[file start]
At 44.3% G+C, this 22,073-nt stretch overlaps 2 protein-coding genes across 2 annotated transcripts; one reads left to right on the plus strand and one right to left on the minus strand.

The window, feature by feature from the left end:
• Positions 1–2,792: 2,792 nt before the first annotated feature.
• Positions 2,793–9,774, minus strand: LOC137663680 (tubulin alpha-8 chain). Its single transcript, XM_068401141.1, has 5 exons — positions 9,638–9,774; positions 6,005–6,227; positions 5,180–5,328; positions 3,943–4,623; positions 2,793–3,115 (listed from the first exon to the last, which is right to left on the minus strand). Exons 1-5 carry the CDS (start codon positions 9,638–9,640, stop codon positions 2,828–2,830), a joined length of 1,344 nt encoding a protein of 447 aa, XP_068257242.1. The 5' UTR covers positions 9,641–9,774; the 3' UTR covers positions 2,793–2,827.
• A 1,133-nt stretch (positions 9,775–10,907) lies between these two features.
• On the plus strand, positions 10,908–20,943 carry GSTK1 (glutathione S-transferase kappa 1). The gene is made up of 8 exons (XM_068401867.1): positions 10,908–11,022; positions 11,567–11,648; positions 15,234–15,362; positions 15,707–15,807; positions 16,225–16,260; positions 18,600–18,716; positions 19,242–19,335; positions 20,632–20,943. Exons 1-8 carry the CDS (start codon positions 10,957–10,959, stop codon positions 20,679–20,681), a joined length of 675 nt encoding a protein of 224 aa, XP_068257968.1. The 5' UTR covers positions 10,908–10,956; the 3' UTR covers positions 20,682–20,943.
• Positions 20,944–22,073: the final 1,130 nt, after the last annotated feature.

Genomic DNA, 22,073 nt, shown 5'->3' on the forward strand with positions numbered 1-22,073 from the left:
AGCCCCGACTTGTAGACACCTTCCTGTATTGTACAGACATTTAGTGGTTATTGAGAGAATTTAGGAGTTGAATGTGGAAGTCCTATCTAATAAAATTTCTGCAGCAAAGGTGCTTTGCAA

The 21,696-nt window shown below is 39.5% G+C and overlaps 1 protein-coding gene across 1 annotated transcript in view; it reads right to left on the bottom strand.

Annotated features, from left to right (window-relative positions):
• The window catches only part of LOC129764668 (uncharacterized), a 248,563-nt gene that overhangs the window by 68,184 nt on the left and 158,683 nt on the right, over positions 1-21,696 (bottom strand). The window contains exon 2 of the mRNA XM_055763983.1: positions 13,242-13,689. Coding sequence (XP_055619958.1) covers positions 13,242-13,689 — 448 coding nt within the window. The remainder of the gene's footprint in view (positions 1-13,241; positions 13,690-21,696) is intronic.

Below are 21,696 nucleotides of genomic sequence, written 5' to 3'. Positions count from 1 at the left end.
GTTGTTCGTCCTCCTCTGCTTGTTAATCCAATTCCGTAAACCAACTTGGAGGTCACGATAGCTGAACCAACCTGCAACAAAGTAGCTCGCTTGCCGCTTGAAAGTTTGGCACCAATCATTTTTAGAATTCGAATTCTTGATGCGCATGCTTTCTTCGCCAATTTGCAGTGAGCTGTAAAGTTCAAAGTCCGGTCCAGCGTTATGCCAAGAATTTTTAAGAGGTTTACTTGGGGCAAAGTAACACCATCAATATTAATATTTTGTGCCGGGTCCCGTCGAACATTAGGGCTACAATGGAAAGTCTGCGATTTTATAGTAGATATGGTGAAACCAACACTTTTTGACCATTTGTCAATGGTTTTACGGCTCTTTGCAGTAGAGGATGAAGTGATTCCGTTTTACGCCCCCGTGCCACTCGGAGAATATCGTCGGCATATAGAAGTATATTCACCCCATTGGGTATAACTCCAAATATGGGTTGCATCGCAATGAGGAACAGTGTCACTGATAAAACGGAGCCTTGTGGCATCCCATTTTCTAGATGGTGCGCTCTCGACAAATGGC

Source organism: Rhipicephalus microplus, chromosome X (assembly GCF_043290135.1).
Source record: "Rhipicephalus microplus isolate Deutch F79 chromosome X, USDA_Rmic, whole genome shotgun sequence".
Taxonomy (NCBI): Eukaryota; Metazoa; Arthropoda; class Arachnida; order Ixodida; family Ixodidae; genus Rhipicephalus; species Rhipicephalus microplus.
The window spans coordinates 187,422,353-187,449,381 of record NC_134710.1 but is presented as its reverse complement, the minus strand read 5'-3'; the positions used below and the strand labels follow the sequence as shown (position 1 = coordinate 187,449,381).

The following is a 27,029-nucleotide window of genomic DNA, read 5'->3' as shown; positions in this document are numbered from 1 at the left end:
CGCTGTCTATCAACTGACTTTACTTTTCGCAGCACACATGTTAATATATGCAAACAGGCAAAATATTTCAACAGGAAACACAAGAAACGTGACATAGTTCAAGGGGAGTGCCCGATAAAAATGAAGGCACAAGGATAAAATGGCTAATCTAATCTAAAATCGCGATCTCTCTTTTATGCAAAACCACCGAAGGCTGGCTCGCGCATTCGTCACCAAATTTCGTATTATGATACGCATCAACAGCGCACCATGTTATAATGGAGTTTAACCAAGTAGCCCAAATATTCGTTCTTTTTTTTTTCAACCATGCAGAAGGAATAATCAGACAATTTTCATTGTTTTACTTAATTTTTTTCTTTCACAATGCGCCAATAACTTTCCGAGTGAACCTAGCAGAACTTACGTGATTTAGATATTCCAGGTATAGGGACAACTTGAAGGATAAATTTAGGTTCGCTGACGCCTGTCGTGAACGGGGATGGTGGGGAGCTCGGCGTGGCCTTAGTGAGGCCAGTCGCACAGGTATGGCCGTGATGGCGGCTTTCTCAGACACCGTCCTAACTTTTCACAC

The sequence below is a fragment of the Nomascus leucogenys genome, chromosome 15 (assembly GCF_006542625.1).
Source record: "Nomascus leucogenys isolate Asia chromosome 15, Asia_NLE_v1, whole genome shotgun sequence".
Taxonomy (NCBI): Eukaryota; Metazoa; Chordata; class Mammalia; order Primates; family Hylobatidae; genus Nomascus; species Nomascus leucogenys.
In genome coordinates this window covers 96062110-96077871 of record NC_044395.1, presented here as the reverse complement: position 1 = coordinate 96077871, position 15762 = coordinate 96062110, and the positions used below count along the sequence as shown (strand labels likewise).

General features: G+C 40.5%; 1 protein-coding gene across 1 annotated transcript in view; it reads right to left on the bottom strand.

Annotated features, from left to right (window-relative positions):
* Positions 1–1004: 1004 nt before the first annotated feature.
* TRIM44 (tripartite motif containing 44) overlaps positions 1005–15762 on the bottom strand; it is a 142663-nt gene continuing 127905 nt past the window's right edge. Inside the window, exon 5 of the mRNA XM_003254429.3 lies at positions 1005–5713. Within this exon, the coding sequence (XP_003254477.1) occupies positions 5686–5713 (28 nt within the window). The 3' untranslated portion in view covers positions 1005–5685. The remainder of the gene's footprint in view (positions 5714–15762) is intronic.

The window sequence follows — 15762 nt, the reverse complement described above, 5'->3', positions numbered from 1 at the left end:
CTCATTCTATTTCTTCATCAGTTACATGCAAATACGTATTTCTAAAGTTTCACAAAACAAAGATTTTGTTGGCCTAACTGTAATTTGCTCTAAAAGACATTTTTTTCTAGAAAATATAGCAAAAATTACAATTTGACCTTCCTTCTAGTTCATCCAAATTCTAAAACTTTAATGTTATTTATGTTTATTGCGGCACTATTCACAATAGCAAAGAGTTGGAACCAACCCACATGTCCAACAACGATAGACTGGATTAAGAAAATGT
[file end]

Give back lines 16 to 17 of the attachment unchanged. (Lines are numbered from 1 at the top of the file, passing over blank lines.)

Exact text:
Source record: "Rhipicephalus microplus isolate Deutch F79 chromosome X, USDA_Rmic, whole genome shotgun sequence".
Taxonomy (NCBI): Eukaryota; Metazoa; Arthropoda; class Arachnida; order Ixodida; family Ixodidae; genus Rhipicephalus; species Rhipicephalus microplus.